The University of Mississippi

Army ROTC cadets fire “Miss Mary,” the 75 mm howitzer, every time the Rebel football team scores.

“ Being a cadet in ROTC is just like being any other kind of student. You can get involved in any activity you want. Just in my ROTC class, there are football players, band members, fraternity presidents, and law school students. ”

Jake Todd, insurance and risk management major, Hendersonville, KY

See how interesting college can be when you're a part of Army ROTC. You'll be a college student first and foremost, just like the rest of the student body, but there's a key difference: you'll have even more opportunities to succeed.

These opportunities include Field Training Exercises (FTXs) in the spring and fall where Cadets build their teamwork and leadership skills. Cadets also participate in Physical Training (PT) on a regular basis to keep up their strength and endurance.

In addition, each battalion has its own unique calendar of events and activities.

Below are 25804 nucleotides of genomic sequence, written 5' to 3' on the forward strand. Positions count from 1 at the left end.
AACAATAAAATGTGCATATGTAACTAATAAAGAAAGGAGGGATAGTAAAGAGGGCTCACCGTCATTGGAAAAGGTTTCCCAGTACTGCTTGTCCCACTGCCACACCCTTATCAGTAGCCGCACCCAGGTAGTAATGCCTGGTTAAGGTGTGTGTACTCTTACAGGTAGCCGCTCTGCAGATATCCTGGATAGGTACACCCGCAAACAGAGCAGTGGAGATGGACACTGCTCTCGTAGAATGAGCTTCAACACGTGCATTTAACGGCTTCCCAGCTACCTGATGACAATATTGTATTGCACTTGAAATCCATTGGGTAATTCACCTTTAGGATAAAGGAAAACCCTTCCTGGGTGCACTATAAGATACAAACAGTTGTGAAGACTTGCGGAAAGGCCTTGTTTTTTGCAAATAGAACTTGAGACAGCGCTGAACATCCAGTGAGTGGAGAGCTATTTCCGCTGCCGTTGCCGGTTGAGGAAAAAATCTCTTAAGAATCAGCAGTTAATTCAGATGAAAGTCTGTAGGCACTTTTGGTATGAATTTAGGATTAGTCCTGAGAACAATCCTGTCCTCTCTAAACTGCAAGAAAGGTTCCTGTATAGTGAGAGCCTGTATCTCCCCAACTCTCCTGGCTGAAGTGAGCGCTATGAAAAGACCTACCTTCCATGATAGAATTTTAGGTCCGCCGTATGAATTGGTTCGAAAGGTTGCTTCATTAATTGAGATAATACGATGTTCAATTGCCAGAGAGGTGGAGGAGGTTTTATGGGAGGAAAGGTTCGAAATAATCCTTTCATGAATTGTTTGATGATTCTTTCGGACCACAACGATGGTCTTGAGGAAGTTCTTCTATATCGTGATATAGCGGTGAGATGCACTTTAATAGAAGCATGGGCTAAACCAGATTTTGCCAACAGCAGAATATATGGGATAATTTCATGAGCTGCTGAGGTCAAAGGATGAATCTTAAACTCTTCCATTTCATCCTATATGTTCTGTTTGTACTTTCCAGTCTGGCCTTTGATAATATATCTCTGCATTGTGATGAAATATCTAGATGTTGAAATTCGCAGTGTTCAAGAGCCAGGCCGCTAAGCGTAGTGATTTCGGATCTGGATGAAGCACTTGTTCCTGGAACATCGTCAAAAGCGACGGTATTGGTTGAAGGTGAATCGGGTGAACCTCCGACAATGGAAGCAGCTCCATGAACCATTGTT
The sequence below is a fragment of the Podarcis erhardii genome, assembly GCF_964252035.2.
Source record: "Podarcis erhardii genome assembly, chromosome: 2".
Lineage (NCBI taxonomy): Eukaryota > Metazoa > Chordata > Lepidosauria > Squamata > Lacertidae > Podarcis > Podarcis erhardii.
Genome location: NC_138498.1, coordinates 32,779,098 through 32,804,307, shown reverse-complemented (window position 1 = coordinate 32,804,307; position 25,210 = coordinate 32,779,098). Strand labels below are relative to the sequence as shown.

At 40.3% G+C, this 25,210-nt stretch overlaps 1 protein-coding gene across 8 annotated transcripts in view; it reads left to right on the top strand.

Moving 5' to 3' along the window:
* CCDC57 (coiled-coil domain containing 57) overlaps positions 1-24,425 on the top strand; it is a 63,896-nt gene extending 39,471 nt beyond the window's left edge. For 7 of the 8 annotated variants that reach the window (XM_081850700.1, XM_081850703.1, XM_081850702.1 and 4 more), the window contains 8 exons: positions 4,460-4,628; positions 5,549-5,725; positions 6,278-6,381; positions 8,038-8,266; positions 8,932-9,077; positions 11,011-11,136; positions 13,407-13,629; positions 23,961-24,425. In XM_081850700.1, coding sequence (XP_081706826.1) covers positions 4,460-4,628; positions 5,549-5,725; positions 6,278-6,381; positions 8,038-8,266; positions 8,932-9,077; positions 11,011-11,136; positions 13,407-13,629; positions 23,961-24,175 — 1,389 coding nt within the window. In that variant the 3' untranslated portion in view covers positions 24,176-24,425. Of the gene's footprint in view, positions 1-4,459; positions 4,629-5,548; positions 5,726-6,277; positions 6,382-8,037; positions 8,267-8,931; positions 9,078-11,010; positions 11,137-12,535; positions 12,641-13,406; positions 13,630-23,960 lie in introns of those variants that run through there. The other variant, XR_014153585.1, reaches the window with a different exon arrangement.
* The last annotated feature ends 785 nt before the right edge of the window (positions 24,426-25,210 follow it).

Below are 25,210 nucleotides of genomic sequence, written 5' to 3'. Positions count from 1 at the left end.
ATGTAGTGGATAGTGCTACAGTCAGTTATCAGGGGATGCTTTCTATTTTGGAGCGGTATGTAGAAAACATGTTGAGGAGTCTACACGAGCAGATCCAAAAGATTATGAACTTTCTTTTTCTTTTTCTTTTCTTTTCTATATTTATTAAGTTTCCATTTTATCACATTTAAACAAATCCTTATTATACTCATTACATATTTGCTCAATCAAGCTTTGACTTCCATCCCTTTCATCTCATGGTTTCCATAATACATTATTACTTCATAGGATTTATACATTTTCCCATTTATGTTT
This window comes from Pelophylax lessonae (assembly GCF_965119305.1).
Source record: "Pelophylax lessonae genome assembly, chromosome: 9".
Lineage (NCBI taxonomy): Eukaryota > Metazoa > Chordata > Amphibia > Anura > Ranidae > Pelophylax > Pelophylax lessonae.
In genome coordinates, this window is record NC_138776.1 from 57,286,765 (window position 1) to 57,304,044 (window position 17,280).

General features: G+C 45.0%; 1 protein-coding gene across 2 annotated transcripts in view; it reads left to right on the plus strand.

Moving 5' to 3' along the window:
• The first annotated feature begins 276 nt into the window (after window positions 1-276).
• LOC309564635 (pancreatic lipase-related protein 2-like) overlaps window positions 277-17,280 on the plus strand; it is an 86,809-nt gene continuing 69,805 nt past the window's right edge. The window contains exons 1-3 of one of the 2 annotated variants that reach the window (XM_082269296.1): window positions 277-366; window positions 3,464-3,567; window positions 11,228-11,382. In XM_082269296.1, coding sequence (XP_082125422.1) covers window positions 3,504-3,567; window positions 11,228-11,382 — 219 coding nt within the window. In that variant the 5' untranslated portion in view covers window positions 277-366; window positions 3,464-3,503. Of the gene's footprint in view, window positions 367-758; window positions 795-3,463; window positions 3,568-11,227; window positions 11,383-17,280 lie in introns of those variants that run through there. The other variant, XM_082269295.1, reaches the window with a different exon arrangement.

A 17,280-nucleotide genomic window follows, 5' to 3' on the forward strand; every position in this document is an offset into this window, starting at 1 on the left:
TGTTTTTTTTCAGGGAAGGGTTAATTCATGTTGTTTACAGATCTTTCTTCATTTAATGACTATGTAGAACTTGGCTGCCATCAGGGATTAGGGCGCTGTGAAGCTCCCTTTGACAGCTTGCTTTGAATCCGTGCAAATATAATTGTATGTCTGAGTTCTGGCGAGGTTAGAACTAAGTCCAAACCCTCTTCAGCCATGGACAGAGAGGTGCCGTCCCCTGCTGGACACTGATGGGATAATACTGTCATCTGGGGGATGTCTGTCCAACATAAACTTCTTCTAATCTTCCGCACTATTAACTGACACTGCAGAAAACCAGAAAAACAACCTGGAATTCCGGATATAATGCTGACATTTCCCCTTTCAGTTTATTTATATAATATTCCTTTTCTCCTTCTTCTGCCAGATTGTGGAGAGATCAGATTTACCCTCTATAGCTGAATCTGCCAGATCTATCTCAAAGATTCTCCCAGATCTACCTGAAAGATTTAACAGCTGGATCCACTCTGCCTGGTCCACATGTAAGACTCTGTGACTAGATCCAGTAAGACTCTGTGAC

Learn more about Events and Activities

Being a part of the Rebel Battalion

Means you’ll be in the company of a diverse group of students with broadinterests “ people who were presidents of their student governments and otherclubs, captains of varsity athletic teams, and members of the National HonorSociety.

Achieving Academic Excellence

Although ROTC students are training to become Army officers, they are students first.  A ten-to one student to faculty ratio ensures that each student has a close relationship with the military science instructors. Students regularly confer with the ROTC faculty to ensure that they’re taking the correct classes and that they are performing well in those classes.

Time for Other Activities

ROTC students are just like other students:  they have plenty of activities, like sports, hobbies, jobs, and social lives.  The Ole Miss Army ROTC program allows students to spend time on these activities, requiring less than eight hours per week of class and training.